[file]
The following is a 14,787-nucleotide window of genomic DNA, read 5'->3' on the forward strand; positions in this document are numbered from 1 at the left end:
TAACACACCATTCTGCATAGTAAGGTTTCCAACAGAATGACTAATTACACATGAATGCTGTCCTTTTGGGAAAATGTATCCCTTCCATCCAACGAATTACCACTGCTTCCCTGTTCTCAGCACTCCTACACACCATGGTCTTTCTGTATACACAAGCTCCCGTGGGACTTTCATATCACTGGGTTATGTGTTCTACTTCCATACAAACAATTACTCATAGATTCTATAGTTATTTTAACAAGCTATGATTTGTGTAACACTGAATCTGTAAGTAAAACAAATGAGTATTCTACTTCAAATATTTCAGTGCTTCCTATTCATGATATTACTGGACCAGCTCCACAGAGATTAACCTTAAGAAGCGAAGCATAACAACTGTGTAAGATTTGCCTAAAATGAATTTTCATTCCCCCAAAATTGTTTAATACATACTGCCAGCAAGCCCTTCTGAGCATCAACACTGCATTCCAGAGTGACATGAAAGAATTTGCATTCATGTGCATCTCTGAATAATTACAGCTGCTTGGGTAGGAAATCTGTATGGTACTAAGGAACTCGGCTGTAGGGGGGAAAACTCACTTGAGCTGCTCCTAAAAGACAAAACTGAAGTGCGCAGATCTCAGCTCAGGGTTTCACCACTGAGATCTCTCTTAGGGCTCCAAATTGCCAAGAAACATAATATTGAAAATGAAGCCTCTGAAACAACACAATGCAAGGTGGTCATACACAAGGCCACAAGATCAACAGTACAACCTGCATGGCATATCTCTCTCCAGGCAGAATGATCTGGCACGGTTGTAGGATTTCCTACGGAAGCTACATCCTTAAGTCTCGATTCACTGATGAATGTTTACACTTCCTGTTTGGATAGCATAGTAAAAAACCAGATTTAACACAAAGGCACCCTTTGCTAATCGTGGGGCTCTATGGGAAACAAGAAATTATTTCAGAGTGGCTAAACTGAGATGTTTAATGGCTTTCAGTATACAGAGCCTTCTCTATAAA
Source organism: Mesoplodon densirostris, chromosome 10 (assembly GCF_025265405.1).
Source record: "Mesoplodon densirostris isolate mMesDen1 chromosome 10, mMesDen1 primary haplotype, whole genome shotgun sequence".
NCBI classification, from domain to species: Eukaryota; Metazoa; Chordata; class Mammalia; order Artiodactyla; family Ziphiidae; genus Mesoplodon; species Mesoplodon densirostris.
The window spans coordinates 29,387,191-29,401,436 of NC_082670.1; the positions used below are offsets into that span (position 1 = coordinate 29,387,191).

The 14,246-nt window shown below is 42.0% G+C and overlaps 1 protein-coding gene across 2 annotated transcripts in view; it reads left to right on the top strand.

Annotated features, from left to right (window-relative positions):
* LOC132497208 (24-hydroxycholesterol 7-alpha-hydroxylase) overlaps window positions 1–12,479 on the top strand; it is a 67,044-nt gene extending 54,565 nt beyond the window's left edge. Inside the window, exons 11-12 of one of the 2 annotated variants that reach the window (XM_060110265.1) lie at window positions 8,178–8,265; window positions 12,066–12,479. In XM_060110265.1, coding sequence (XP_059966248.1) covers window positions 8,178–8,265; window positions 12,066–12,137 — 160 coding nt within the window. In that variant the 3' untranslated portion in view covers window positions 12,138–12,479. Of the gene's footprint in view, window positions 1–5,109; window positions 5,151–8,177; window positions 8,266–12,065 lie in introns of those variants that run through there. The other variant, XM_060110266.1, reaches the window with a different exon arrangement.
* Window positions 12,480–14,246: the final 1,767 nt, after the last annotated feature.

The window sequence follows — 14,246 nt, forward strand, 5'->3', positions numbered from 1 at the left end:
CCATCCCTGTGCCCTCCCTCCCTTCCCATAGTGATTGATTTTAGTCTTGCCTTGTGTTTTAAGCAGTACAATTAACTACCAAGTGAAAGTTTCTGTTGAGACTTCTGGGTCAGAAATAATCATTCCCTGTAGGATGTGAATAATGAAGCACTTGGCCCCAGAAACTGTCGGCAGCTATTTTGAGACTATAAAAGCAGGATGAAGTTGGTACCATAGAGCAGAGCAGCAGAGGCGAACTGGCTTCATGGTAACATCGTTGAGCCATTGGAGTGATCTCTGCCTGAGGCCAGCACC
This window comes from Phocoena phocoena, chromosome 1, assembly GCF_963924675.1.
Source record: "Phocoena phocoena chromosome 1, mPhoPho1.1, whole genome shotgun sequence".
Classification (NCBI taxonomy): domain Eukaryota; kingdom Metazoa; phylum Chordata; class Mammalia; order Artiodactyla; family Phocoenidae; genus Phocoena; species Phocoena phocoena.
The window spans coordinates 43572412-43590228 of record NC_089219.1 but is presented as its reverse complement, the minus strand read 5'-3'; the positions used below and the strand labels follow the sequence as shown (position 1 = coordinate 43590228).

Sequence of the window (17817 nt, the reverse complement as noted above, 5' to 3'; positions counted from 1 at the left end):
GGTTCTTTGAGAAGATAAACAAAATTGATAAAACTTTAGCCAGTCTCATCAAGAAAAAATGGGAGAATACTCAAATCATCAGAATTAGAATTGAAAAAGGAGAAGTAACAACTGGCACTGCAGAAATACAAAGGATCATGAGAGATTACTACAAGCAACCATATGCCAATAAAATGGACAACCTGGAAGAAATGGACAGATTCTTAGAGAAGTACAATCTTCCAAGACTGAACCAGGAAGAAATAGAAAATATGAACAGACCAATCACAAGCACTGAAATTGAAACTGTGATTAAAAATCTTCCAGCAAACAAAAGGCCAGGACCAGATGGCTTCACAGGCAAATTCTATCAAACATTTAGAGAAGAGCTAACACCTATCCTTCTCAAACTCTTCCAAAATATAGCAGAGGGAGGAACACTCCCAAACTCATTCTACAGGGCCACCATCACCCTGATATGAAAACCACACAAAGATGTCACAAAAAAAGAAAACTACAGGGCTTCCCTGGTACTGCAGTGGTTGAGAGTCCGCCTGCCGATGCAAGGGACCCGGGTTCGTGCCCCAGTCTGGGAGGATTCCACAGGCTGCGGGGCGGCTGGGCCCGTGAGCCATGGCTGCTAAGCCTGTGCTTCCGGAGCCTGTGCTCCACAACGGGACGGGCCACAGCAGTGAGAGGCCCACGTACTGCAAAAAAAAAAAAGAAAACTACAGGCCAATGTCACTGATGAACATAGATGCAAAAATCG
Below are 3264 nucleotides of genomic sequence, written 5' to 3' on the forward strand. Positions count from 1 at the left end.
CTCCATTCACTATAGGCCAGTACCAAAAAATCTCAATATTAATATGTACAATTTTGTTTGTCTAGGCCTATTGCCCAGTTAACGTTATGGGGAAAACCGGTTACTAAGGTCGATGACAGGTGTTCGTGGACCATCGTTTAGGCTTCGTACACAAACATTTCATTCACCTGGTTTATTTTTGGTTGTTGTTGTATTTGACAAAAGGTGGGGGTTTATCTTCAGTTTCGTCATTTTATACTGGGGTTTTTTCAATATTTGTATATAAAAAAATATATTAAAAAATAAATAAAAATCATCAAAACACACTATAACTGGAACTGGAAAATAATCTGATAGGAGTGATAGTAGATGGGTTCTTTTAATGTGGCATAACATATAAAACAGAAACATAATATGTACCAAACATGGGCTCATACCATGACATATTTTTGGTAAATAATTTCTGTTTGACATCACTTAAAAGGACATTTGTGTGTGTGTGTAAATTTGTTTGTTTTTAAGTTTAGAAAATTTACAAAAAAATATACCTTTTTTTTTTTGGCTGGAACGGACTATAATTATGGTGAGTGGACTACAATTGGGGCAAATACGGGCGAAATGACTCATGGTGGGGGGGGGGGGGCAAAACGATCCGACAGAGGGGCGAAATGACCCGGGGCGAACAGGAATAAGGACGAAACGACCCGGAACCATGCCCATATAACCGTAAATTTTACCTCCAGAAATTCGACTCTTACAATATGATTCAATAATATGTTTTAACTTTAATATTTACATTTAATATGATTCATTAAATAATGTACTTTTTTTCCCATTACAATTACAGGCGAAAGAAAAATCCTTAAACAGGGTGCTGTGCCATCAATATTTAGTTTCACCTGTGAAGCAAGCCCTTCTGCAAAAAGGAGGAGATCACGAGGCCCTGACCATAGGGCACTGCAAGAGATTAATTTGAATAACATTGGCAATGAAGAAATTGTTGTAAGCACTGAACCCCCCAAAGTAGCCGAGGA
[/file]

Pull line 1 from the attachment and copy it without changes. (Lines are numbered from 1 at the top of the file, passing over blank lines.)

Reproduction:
The following is a 14,787-nucleotide window of genomic DNA, read 5'->3' on the forward strand; positions in this document are numbered from 1 at the left end: